A clear threshold was present as the increase in tumors of the uterus/cervix occurred only at the highest diet concentration of 8000 ppm (equivalent to ~400 mg/kg bw/day), which is 3333 times greater than the proposed acceptable daily intake (ADI) of 0.12 mg/kg bw/day, thereby providing a large margin of safety.

 

In mice, there were no treatment-related effects on body weight or any other in-life parameter in males or females administered the test substance up to and including a maximum dietary concentration of 7000 ppm for 18 months. In the liver there was an increase in the number of males with mass or nodule at 7000 ppm, an increase in liver weights in 7000 ppm males and in 2500 and 7000 ppm females, and an increase in hepatocellular hypertrophy in males at ≥ 200 ppm and in females at ≥ 2500 ppm. Enlarged spleen noted in 7000 ppm females correlated with increased spleen weights. An increase in severity/incidence of extramedullary hematopoiesis was observed in 7000 ppm males and ≥ 800 ppm females, but in the absence of correlative changes in bone marrow or other changes indicative of adverse effects on red blood cells, was considered to be non-adverse.

 

Hepatocellular adenomas were increased in the 7000 ppm male mice. The incidences of this finding were 9/60, 6/60, 4/60, 12/60, and 17/60 at 0, 200, 800, 2500, and 7000 ppm and was statistically significant at 7000 ppm by Cochran-Armitage trend test. These tumors are considered secondary to enzyme induction followed by a subsequent increase in cell proliferation in the liver, and not relevant to humans for the following reasons:

 

            The primary findings in short-term (28- and 90-day) feeding studies in mice were increases in liver weight accompanied by hepatocellular hypertrophy. These changes were more prominent in male mice compared to female mice.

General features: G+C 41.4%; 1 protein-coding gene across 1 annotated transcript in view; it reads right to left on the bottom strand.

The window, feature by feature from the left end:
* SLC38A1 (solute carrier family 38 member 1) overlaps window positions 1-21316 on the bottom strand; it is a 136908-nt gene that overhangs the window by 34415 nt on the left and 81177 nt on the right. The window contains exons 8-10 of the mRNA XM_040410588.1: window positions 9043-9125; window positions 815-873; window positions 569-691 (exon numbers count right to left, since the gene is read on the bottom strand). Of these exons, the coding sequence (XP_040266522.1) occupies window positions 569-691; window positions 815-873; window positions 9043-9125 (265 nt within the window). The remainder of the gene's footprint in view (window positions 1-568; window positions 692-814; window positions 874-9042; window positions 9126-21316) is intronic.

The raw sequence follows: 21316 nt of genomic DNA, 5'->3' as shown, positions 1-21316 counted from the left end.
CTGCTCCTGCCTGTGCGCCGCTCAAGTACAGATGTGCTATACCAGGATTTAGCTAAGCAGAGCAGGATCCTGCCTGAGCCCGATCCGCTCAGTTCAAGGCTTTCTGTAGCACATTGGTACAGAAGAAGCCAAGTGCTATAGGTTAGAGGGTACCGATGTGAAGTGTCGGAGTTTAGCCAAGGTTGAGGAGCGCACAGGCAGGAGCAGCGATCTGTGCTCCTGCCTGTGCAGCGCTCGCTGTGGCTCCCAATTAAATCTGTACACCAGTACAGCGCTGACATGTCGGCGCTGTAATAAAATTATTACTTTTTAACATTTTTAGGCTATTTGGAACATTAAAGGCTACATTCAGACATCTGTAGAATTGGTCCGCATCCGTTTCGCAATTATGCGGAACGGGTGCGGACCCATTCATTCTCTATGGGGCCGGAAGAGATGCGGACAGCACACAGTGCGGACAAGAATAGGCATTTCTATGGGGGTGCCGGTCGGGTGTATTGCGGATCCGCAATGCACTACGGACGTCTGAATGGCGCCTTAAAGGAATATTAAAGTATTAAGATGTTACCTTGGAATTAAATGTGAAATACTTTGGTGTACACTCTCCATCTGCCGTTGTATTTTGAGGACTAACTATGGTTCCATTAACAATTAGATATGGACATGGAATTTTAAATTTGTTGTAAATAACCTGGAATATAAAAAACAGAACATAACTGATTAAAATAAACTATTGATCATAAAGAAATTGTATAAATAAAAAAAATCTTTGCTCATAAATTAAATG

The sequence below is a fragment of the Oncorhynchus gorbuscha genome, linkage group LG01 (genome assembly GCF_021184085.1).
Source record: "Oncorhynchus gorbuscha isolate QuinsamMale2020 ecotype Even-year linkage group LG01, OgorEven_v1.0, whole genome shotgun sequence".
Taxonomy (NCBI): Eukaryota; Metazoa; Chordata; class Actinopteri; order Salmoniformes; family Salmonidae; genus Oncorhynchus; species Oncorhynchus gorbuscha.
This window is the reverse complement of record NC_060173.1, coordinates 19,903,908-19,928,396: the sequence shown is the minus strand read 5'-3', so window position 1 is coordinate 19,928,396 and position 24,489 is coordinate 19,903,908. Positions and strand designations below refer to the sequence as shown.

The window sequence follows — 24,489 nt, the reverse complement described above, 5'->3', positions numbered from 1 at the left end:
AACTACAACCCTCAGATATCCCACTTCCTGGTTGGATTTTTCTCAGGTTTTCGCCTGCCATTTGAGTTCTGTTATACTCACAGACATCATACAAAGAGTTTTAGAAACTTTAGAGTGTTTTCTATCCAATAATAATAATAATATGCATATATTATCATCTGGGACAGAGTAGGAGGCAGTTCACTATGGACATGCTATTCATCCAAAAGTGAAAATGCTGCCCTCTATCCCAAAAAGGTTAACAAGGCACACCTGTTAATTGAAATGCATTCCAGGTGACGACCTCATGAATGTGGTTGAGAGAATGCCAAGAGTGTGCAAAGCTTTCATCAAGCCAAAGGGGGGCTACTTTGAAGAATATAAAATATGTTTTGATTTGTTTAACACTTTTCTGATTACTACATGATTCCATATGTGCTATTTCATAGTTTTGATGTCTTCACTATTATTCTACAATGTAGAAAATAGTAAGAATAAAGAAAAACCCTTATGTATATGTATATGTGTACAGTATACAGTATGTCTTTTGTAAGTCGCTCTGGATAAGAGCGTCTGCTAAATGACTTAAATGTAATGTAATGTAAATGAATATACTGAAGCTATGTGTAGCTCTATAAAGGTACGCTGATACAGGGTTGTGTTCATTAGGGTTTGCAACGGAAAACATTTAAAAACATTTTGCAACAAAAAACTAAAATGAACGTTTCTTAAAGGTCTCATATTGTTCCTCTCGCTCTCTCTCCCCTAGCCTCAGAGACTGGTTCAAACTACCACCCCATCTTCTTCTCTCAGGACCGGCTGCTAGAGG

The changes in liver weight and hepatocellular hypertrophy were consistent with the observed induction of hepatic metabolizing enzymes in the 28-day mouse study where increases in total hepatic microsomal cytochrome P450 enzyme content and cytochrome isozymes Cyp4A1/2/3 and Cyp2E1 were noted in both males and females. In males, Cyp2B1/2 was also selectively increased whereas Cyp1A2 was increased in females.

 

            In a 28-day liver mechanistic study conducted in male mice at 0, 200, 800, 2500 and 7000 ppm, exposure to 7000 ppm resulted in pronounced increases in Cyp2B10 gene expression consistent with activation of the constitutive androstane receptor (CAR), a temporary increase in cell proliferation, hepatocellular hypertrophy, and increased liver weight. These changes were consistent with those of the prototypical CAR inducer phenobarbital (PB) included in the study as a positive control. Thus, the findings support a phenobarbital-like mechanism for liver tumor induction in the 7000 ppm male mice which is considered not plausible for humans (Elcombe et al., (2014) Critical Reviews in Toxicology, 44(1):64-82).